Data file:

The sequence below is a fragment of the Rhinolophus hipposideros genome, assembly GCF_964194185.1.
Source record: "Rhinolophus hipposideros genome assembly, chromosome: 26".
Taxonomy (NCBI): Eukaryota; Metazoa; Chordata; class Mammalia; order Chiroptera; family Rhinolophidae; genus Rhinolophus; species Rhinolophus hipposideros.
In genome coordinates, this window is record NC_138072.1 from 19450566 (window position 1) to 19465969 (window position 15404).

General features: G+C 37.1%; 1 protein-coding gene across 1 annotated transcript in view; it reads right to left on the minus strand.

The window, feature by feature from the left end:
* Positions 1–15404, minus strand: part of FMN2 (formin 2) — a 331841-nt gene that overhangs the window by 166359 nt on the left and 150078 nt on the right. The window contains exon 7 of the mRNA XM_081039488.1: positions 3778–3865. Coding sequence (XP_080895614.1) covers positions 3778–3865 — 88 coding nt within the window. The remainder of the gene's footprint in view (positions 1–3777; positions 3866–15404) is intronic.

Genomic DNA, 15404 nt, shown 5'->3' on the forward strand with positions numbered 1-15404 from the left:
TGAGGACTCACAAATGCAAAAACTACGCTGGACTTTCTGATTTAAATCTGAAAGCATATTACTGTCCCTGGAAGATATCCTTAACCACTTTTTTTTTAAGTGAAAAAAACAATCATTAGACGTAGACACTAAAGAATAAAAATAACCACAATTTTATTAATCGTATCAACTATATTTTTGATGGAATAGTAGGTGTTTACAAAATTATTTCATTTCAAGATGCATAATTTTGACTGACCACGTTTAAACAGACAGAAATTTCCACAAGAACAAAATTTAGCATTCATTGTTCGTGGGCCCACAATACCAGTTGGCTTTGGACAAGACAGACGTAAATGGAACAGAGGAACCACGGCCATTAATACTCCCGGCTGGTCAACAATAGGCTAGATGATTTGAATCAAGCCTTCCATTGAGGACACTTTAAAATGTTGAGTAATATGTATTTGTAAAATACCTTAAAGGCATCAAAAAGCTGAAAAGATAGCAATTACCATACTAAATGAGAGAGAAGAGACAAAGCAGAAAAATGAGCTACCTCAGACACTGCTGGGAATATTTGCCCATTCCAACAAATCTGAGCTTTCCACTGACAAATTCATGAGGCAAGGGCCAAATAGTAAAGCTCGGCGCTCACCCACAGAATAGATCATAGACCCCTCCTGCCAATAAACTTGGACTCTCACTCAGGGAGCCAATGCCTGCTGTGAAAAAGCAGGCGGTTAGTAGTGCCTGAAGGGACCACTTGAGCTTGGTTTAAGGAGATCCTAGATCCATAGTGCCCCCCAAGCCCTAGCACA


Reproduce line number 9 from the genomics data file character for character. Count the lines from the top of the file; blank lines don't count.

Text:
TGAGGACTCACAAATGCAAAAACTACGCTGGACTTTCTGATTTAAATCTGAAAGCATATTACTGTCCCTGGAAGATATCCTTAACCACTTTTTTTTTAAGTGAAAAAAACAATCATTAGACGTAGACACTAAAGAATAAAAATAACCACAATTTTATTAATCGTATCAACTATATTTTTGATGGAATAGTAGGTGTTTACAAAATTATTTCATTTCAAGATGCATAATTTTGACTGACCACGTTTAAACAGACAGAAATTTCCACAAGAACAAAATTTAGCATTCATTGTTCGTGGGCCCACAATACCAGTTGGCTTTGGACAAGACAGACGTAAATGGAACAGAGGAACCACGGCCATTAATACTCCCGGCTGGTCAACAATAGGCTAGATGATTTGAATCAAGCCTTCCATTGAGGACACTTTAAAATGTTGAGTAATATGTATTTGTAAAATACCTTAAAGGCATCAAAAAGCTGAAAAGATAGCAATTACCATACTAAATGAGAGAGAAGAGACAAAGCAGAAAAATGAGCTACCTCAGACACTGCTGGGAATATTTGCCCATTCCAACAAATCTGAGCTTTCCACTGACAAATTCATGAGGCAAGGGCCAAATAGTAAAGCTCGGCGCTCACCCACAGAATAGATCATAGACCCCTCCTGCCAATAAACTTGGACTCTCACTCAGGGAGCCAATGCCTGCTGTGAAAAAGCAGGCGGTTAGTAGTGCCTGAAGGGACCACTTGAGCTTGGTTTAAGGAGATCCTAGATCCATAGTGCCCCCCAAGCCCTAGCACA